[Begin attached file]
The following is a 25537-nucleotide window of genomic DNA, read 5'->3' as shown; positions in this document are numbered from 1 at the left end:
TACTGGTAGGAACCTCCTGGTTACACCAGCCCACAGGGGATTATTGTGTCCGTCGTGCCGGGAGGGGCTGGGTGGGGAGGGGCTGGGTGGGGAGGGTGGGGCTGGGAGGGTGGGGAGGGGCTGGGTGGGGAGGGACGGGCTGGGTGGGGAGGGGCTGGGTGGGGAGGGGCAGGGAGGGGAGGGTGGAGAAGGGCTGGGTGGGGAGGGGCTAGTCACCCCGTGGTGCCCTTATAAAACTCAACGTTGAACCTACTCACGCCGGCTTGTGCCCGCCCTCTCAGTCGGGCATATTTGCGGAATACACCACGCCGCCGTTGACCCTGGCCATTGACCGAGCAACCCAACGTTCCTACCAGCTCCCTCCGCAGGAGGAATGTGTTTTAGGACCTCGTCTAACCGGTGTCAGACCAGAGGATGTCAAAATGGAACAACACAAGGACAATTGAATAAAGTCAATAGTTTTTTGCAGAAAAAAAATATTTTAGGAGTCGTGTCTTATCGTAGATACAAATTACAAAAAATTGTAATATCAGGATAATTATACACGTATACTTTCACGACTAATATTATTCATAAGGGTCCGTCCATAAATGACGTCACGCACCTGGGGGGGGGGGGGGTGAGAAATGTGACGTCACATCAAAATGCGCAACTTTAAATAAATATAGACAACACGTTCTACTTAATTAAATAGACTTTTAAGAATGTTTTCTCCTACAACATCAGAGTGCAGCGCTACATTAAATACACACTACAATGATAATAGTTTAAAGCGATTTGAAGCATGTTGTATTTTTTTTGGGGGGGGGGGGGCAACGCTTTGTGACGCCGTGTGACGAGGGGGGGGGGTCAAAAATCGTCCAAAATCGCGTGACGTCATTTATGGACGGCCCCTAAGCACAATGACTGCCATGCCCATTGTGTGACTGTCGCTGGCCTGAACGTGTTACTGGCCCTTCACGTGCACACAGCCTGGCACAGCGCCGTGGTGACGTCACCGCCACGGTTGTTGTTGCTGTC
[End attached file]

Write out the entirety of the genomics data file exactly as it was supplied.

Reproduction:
The following is a 25537-nucleotide window of genomic DNA, read 5'->3' as shown; positions in this document are numbered from 1 at the left end:
TACTGGTAGGAACCTCCTGGTTACACCAGCCCACAGGGGATTATTGTGTCCGTCGTGCCGGGAGGGGCTGGGTGGGGAGGGGCTGGGTGGGGAGGGTGGGGCTGGGAGGGTGGGGAGGGGCTGGGTGGGGAGGGACGGGCTGGGTGGGGAGGGGCTGGGTGGGGAGGGGCAGGGAGGGGAGGGTGGAGAAGGGCTGGGTGGGGAGGGGCTAGTCACCCCGTGGTGCCCTTATAAAACTCAACGTTGAACCTACTCACGCCGGCTTGTGCCCGCCCTCTCAGTCGGGCATATTTGCGGAATACACCACGCCGCCGTTGACCCTGGCCATTGACCGAGCAACCCAACGTTCCTACCAGCTCCCTCCGCAGGAGGAATGTGTTTTAGGACCTCGTCTAACCGGTGTCAGACCAGAGGATGTCAAAATGGAACAACACAAGGACAATTGAATAAAGTCAATAGTTTTTTGCAGAAAAAAAATATTTTAGGAGTCGTGTCTTATCGTAGATACAAATTACAAAAAATTGTAATATCAGGATAATTATACACGTATACTTTCACGACTAATATTATTCATAAGGGTCCGTCCATAAATGACGTCACGCACCTGGGGGGGGGGGGGGTGAGAAATGTGACGTCACATCAAAATGCGCAACTTTAAATAAATATAGACAACACGTTCTACTTAATTAAATAGACTTTTAAGAATGTTTTCTCCTACAACATCAGAGTGCAGCGCTACATTAAATACACACTACAATGATAATAGTTTAAAGCGATTTGAAGCATGTTGTATTTTTTTTGGGGGGGGGGGGGCAACGCTTTGTGACGCCGTGTGACGAGGGGGGGGGGTCAAAAATCGTCCAAAATCGCGTGACGTCATTTATGGACGGCCCCTAAGCACAATGACTGCCATGCCCATTGTGTGACTGTCGCTGGCCTGAACGTGTTACTGGCCCTTCACGTGCACACAGCCTGGCACAGCGCCGTGGTGACGTCACCGCCACGGTTGTTGTTGCTGTC